Shonan International Marathon

28 Jul 2021

This time last year we ran the 10km segment of the Shonan International Marathon here in Japan.For me that was my 3rd official running event, all of which were 10kms.I remember how nervous I was to be running that particular race because it seemed much more official than the previous two with crowds of well over 23,000 people, most of whom were there to run the full marathon.So it was a bit surreal to be back a year later mixed into the mass of people, and be there to take part in the main event.

Looking back, it has been a big year for us where running events are concerned. We did a ½ marathon in Ras Al Khamia, UAE in February, and another one in Edmonton, Alberta in August and it was somewhere in the middle of the two that we decided to go for it and run the full distance here in Japan this November!

Let’s rewind this day a wee bit….

Our race was set to start at 9am so our day started super early with the alarm going off at 04:00. We were out the door at 05:30 to meet our friends; Cat & Darren, who were also running the marathon and joining us on the bus coach from Yokohama to the Oiso Prince Hotel. For those who have not had the pleasure of experiencing Japan first-hand, and what we all refer to as “Japanese efficiency”, allow me to explain. More than 23,000 people had to get to and from this event, which even for here is almost too many for the trains to handle on a short time frame, although this would still be the main mode of transport for the majority of people.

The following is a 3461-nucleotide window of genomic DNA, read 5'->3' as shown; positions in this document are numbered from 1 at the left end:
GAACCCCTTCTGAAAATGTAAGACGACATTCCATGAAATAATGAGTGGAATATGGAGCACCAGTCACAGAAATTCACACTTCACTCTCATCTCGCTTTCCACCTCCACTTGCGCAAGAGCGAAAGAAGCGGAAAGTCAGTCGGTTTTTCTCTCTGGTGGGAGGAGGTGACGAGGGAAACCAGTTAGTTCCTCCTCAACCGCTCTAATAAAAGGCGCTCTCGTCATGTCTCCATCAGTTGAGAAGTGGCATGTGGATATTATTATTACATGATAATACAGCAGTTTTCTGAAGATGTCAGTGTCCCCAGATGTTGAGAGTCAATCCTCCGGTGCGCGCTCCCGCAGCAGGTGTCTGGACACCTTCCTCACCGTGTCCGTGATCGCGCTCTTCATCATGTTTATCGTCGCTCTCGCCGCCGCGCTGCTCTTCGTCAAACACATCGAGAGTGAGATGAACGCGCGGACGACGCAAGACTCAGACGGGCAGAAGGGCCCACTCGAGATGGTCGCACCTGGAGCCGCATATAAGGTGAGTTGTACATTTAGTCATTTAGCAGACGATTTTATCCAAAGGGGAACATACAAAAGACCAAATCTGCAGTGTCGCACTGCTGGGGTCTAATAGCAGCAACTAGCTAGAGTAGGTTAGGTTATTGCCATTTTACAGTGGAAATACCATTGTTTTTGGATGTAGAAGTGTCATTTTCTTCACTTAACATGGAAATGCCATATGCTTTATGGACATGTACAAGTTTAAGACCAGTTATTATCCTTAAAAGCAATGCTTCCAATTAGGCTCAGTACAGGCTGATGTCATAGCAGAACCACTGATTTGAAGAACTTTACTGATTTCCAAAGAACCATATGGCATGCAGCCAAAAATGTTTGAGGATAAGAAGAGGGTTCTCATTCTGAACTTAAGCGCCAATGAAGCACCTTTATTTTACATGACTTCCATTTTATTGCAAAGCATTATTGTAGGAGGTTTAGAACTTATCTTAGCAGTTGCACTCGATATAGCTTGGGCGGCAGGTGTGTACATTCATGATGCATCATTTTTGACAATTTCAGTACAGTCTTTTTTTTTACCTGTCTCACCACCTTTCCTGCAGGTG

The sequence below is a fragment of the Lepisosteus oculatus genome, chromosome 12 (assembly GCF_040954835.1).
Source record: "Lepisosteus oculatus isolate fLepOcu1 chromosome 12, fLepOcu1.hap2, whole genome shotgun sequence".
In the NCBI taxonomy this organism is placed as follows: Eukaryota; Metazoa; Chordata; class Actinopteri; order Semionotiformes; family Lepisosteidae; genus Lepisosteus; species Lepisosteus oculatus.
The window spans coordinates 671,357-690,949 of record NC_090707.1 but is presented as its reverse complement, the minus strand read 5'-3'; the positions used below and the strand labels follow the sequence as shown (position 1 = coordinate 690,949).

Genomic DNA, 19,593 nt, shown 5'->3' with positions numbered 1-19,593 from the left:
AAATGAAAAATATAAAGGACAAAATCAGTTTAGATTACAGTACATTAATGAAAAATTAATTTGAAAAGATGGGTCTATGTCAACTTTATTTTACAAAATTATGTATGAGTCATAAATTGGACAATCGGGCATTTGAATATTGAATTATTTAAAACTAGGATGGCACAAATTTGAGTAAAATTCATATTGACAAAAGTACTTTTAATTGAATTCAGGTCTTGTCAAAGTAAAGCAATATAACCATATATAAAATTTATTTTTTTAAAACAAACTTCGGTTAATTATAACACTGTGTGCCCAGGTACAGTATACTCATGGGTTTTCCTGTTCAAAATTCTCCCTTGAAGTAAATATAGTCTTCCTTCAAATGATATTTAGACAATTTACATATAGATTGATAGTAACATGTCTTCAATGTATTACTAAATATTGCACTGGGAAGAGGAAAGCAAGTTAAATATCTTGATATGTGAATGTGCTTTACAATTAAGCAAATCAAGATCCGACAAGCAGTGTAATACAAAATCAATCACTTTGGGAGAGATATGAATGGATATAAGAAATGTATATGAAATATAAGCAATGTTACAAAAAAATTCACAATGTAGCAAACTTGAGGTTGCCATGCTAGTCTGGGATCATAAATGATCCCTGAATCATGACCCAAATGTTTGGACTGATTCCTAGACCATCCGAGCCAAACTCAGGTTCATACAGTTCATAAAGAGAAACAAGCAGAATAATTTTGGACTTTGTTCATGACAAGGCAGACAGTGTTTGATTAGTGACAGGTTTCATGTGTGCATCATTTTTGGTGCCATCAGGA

Not wanting to contend with the intense crowds and the logistics of getting to and from the train station and event site, we opted to buy a bus ticket from a tour company who organized 1 way transport from Yokohama, Tokyo and a few other large cities to the race location and it was seamless! With our printed (in Japanese) ticket voucher in hand we queued on the sidewalk, 4 across and 15+ rows deep to match the seating configuration on the bus. When one bus was filled to capacity we were immediately directed to the next bus that was queued and ready. There was virtually no waiting by anyone. Sounds simple but when you have hundreds of people lingering on a city sidewalk waiting to get on several dozen busses inside of 20-30 minutes it is impressive to see it unfold like clockwork. Pulling into the parking lot was also a lesson in precision with about 6-8 busses pulling in to empty the people out while the next busses arrived along with many other cars, each being directed by traffic police. Once the doors opened the people politely exited the bus and carried on.

The amenities for the event spanned the entire hotel site.